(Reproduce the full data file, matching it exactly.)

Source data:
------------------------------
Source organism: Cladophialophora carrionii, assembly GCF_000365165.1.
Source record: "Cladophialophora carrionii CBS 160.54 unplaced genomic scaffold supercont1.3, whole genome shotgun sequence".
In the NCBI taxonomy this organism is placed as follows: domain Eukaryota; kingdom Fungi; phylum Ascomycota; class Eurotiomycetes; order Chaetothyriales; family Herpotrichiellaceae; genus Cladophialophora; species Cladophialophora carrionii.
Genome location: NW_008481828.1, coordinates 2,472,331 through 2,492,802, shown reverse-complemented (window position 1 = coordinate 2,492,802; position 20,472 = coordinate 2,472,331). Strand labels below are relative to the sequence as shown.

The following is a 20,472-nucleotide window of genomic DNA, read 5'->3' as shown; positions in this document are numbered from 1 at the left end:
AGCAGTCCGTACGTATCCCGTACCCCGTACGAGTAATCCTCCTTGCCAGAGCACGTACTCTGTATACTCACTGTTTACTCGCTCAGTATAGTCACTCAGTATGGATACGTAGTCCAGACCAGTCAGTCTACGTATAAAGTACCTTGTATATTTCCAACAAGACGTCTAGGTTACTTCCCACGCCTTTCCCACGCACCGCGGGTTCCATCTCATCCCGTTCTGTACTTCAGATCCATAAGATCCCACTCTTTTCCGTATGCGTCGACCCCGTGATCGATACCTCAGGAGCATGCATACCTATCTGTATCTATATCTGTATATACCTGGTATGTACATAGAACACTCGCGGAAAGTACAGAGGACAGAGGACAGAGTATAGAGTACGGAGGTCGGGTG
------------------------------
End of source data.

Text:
Source organism: Cladophialophora carrionii, assembly GCF_000365165.1.
Source record: "Cladophialophora carrionii CBS 160.54 unplaced genomic scaffold supercont1.3, whole genome shotgun sequence".
In the NCBI taxonomy this organism is placed as follows: domain Eukaryota; kingdom Fungi; phylum Ascomycota; class Eurotiomycetes; order Chaetothyriales; family Herpotrichiellaceae; genus Cladophialophora; species Cladophialophora carrionii.
Genome location: NW_008481828.1, coordinates 2,472,331 through 2,492,802, shown reverse-complemented (window position 1 = coordinate 2,492,802; position 20,472 = coordinate 2,472,331). Strand labels below are relative to the sequence as shown.

The following is a 20,472-nucleotide window of genomic DNA, read 5'->3' as shown; positions in this document are numbered from 1 at the left end:
AGCAGTCCGTACGTATCCCGTACCCCGTACGAGTAATCCTCCTTGCCAGAGCACGTACTCTGTATACTCACTGTTTACTCGCTCAGTATAGTCACTCAGTATGGATACGTAGTCCAGACCAGTCAGTCTACGTATAAAGTACCTTGTATATTTCCAACAAGACGTCTAGGTTACTTCCCACGCCTTTCCCACGCACCGCGGGTTCCATCTCATCCCGTTCTGTACTTCAGATCCATAAGATCCCACTCTTTTCCGTATGCGTCGACCCCGTGATCGATACCTCAGGAGCATGCATACCTATCTGTATCTATATCTGTATATACCTGGTATGTACATAGAACACTCGCGGAAAGTACAGAGGACAGAGGACAGAGTATAGAGTACGGAGGTCGGGTG